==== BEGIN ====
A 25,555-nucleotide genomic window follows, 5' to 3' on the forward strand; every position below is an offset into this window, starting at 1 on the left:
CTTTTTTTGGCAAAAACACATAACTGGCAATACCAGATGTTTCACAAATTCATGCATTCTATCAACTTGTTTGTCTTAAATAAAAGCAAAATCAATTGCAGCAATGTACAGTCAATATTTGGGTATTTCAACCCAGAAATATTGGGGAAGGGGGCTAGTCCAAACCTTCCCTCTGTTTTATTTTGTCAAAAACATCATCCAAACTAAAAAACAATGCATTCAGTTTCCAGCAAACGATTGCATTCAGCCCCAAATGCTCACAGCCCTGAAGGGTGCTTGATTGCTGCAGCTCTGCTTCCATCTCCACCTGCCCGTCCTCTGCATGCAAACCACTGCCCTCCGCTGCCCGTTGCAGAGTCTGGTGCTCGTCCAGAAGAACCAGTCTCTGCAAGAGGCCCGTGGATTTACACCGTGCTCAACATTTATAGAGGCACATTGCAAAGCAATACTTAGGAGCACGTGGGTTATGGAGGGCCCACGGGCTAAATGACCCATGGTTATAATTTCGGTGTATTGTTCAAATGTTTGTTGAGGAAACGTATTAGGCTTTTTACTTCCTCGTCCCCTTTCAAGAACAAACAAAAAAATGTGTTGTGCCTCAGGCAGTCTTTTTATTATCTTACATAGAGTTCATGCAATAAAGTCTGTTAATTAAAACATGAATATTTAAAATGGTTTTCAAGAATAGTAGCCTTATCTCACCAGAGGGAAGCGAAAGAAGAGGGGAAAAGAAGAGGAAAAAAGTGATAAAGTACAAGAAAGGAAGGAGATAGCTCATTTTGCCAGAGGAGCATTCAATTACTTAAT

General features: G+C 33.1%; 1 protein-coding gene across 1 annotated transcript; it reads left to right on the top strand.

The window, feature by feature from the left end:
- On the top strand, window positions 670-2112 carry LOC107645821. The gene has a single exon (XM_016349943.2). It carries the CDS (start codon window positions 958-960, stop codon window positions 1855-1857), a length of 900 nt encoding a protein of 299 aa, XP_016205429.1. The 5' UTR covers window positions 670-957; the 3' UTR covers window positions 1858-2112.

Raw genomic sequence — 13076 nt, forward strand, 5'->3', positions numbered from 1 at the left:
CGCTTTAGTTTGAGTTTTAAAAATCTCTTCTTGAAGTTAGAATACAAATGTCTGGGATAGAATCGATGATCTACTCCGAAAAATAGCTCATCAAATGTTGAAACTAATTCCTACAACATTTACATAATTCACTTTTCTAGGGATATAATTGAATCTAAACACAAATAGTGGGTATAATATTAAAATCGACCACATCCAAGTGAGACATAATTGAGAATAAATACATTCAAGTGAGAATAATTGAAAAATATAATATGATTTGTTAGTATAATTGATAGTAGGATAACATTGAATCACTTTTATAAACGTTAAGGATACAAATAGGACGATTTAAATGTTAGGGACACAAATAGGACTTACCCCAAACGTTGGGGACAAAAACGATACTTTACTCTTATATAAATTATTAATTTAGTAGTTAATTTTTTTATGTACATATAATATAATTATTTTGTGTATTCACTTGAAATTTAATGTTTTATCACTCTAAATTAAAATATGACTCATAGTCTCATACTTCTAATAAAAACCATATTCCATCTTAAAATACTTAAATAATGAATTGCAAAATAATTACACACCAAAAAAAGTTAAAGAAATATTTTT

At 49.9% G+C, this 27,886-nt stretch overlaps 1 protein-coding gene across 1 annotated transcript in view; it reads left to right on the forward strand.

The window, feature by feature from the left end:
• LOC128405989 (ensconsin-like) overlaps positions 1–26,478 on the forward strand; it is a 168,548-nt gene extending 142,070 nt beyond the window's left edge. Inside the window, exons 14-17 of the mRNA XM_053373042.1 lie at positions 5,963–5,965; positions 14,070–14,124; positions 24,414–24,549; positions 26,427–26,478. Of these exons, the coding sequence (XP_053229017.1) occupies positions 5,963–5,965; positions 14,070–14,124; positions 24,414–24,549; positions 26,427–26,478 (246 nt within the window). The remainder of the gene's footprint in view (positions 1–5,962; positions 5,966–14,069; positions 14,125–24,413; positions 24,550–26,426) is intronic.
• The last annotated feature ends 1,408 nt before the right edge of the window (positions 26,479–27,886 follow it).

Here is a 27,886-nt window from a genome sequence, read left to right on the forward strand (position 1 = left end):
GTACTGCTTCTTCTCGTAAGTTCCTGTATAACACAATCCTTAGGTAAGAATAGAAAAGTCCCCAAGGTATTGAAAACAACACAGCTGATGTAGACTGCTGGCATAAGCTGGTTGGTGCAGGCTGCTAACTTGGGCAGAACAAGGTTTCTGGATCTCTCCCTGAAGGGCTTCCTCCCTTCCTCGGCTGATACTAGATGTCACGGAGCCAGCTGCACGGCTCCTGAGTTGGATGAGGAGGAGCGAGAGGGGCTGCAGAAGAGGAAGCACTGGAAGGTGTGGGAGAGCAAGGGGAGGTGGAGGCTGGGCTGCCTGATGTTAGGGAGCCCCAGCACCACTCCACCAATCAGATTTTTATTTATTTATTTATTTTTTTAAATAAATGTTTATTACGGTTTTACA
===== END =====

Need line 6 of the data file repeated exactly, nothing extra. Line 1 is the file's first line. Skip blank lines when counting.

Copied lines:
Raw genomic sequence — 13076 nt, forward strand, 5'->3', positions numbered from 1 at the left: